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Monday, June 10, 2013

Let's Hear it for the Man in Green

1983. This was a big year in video games. Nintendo release it's Famicom video game system, which made a huge splash in Japan. The North American video game market took a major nose dive and would remain six feet under until Nintendo brought the Famicom to the West to revive it nearly three years later. It was also this year that the first Mario Bros. game was released. Mario had had enough of tussling with that gorilla and changed his job occupation from carpenter to plumber and brought along his younger twin brother, Luigi, who would go on to become the gaming world's most recognized player 2.

Arcade cabinet artwork for Mario Bros., giving gamers
their first look at Luigi. 
Mario and Luigi can cooperate or screw each
other over.

I've always had a soft spot for the underdog. My first encounter with Luigi was with Super Mario Bros. Although he was originally nothing more than a pallet swap of his older brother, I knew Luigi had a special air about him. Yes, he looked just like Mario and he played just like Mario, and when he got a Fire Flower, he lost what little uniqueness he had, but he wasn't Mario and in the years that followed, this would become more and more apparent.

Super Mario Bros. 2 is one of the earliest games
to give Luigi is iconic look.

In 1986, Super Mario Bros.: The Lost Levels hit the Famicom under it's original Japanese name of Super Mario Bros. 2. This brutally hard game ditched the 2 player mode and offered a Mario Game and a Luigi Game. The Lost Levels is far and away from being on my list of favorite Mario titles (or even being a game I like for that matter) but it is notable for giving Luigi his higher, superior jumping physics and would be one of the ways he would one-up Mario. Unfortunately Luigi's mad air time came at a cost and that was terrible traction. Stopping on a dime was out of the question. But I think that was a small price to pay to give Luigi some individuality.

Luigi's first game with him was the star! It sucked. 
Mario goes missing again but this time in
a game that's actually good.

Instead of giving Americans and European gamers The Lost Levels, Nintendo game us Super Mario Bros. 2, a game that was vastly different from the original Super Mario Bros. Not only was Luigi selectable from the start (along with Princess Peach and Toad) but he retained his jumping skills from the Lost Levels. What's more, Luigi appeared taller and thinner than Mario, which gave him a look all his own, one that is still being used to this day.

New Super Luigi U looks to be much harder than
New Super Mario Bros. U.
Where is Mario? Probably sulking in a bar since Nintendo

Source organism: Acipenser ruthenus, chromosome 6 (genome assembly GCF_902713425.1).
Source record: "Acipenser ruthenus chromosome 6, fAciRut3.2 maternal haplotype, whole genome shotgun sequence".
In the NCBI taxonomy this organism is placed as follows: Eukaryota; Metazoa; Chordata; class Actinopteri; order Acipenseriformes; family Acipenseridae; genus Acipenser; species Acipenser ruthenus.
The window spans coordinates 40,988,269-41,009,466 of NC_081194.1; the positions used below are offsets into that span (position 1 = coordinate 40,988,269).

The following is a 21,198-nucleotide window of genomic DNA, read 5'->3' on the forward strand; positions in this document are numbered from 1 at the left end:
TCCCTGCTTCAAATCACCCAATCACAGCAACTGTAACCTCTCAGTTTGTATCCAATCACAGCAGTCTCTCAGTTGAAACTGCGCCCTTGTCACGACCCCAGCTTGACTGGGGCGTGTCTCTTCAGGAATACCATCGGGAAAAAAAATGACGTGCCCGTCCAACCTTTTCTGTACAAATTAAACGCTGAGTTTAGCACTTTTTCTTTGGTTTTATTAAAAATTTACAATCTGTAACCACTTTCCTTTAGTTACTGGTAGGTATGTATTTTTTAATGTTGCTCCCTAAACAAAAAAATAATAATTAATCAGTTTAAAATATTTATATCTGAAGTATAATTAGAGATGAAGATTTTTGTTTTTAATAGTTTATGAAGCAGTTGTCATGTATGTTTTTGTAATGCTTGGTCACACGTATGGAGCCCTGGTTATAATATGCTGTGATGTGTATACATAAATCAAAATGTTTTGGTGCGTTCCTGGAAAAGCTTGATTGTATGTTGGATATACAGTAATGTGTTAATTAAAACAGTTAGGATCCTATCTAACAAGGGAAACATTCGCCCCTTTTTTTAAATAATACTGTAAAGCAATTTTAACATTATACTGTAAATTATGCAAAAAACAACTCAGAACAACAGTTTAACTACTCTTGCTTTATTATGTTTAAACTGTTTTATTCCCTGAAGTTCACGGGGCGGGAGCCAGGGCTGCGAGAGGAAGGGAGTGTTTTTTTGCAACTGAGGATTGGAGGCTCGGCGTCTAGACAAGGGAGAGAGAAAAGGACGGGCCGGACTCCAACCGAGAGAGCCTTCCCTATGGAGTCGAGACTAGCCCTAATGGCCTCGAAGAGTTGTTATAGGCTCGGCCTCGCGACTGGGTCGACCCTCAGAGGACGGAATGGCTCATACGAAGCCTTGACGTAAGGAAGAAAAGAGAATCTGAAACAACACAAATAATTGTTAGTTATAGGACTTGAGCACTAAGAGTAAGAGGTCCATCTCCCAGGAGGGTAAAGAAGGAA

told him to take a hike. 

Luigi has helped Mario save the Mushroom Kingdom time and time again, yet he can't seem to get any respect in from his peers or his adversaries. In Super Mario 64 DS, all the Toads openly dis him and Bowser can't remember his name in Mario & Luigi Superstar Saga. Heck, much of Superstar Saga's treatment of Luigi is that of a butt monkey. When he finally was given a staring role, it was in the pitiful educational game Mario is Missing!, a game where his name wasn't even in the title. Despite being terrified of ghosts, Luigi went into a huge haunted mansion to save his brother in Luigi's Mansion, a much better outing than that educational blunder. He even did it a second time in Luigi's Mansion: Dark Moon. He may be a coward, but he's a lovable, brave coward.

Luigi may not get much love from the folks that appear in the games along side him, but Nintendo and his many fans having nothing abut adoration for the man in green. Nintendo has declared 2013 the year of Luigi and to celebrate, we're getting three games with everyone's favorite high jumper. The aforementioned Luigi's Mansion: Dark Moon is already available on the 3DS. Mario & Luigi: Dream Team, the fourth game in the Mario & Luigi series is set to release in July and August across all regions. This month, the digital version of New Super Luigi U will be available on the Wii U's eShop service. The game features 80 plus brand new, ultra hard levels each giving you only 100 seconds to finish with Mario nowhere in sight. Even the "Bros." in the logo is crossed out in green paint. The game will be budget priced with a physical version releasing in July and August. Even though I don't yet have a Wii U and the difficulty will probably make we wanna break something, I'll be still be picking this game up. Ditto for Dark Moon and Dream Team.

As fun as it is to play as Mario, sometimes you just gotta get outta his shoes for a while. I was thrilled to be able to play as Luigi anytime I wanted in Super Mario Bros. 2 and I loved his high jump with the floaty feet. When I was a kid playing Super Mario Bros. 3, sometimes I'd start a two player game, kill Mario and not continue as him just so I could keep playing as Luigi. In Super Mario 64 DS Luigi makes some of the toughest stars "Wall Kicks Will work" a joke. And playing Super Mario Galaxy all over again as Luigi? Loved every hour of it, collected every single star.

UK timeline for Luigi.

I think Luigi is more than deserving of all the attention he's getting this year. For the longest time it has always, always been about Mario. Now Nintendo is giving Luigi, a character that's arguably more fleshed out than Mario, his much deserved time in the spotlight. Go Wigi!

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